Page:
If you have installed the updates that Microsoft released on this patch day you may have noticed issues with your machine afterwards.
Users on Windows 7 started to notice that Windows Defender would not start up anymore for example, and that the Diagnostic Tool of the operating system was not working correctly as well.
Some users reported that Windows would not start at all anymore and several other issues such as that the Microsoft Management Console would ask for admin credentials while logged in as an admin or that the installation of Microsoft Security Essentials failed.
The update that caused the issue this time is KB3004394. It is an update for the Windows Root Certificate Program which speeds up the updating of root certificates from once per week to once every 24 hours.
Windows users who ran into issues with the update had no choice but to remove it from the system again. This guide walks you through the steps of uninstalling Windows Updates and blocking them from being installed automatically.
Uninstall a Windows Update
The way you do that works similar in all recent versions of Windows.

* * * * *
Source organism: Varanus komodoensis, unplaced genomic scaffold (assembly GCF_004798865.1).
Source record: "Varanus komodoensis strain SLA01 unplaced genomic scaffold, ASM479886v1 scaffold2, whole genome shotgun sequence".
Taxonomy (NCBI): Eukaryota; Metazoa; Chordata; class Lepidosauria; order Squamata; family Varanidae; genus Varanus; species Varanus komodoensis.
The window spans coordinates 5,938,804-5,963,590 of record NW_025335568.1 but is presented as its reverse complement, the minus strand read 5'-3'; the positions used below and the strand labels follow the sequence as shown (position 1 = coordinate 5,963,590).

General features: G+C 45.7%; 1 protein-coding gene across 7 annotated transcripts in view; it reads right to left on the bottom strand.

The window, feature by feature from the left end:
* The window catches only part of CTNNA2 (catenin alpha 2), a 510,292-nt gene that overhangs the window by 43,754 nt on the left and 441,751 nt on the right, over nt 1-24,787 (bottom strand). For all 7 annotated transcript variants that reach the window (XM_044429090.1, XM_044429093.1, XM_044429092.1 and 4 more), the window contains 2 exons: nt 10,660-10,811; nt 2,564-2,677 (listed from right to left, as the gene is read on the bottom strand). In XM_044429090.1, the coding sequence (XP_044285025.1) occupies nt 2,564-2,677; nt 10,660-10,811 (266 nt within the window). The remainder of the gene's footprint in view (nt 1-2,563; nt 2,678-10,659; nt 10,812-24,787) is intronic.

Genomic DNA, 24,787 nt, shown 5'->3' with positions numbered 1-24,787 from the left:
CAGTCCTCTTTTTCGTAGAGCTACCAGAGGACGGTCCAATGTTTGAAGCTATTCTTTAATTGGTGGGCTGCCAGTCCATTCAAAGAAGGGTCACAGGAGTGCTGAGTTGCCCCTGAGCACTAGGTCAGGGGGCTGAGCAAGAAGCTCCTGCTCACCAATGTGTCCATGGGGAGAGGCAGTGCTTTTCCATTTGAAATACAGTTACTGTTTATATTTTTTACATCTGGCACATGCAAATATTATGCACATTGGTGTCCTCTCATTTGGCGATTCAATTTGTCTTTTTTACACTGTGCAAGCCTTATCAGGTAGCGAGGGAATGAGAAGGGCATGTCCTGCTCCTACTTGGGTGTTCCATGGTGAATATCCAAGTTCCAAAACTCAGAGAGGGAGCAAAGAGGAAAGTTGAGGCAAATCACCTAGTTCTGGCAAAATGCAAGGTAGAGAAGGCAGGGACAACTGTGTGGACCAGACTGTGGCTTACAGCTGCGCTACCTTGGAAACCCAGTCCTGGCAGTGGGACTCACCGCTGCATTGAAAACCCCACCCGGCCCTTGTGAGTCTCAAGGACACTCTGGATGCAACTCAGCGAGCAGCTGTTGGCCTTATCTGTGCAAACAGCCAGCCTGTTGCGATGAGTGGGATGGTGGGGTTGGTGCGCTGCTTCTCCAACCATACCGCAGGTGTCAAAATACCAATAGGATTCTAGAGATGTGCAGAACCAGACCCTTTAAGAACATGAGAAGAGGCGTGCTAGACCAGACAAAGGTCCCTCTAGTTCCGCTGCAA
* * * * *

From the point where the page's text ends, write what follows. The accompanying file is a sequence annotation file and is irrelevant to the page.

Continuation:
It can happen that you cannot boot into Windows which is problematic as you cannot remove the update then using the method described above.
Options that you have at this point are to boot into Safe Mode if Windows boots still into it, or to use recovery media to run System Restore to undo the update.
Block Windows Updates from being installed
The update that you have uninstalled may still be offered to you via Windows Update. Depending on how Windows Update is configured, it may even be downloaded and installed automatically again.
It is possible to block individual updates from being downloaded and installed automatically.
Hiding the update blocks it from being downloaded and installed automatically. It can still be installed manually on the system though.
Our in-depth Windows Update guide offers additional information
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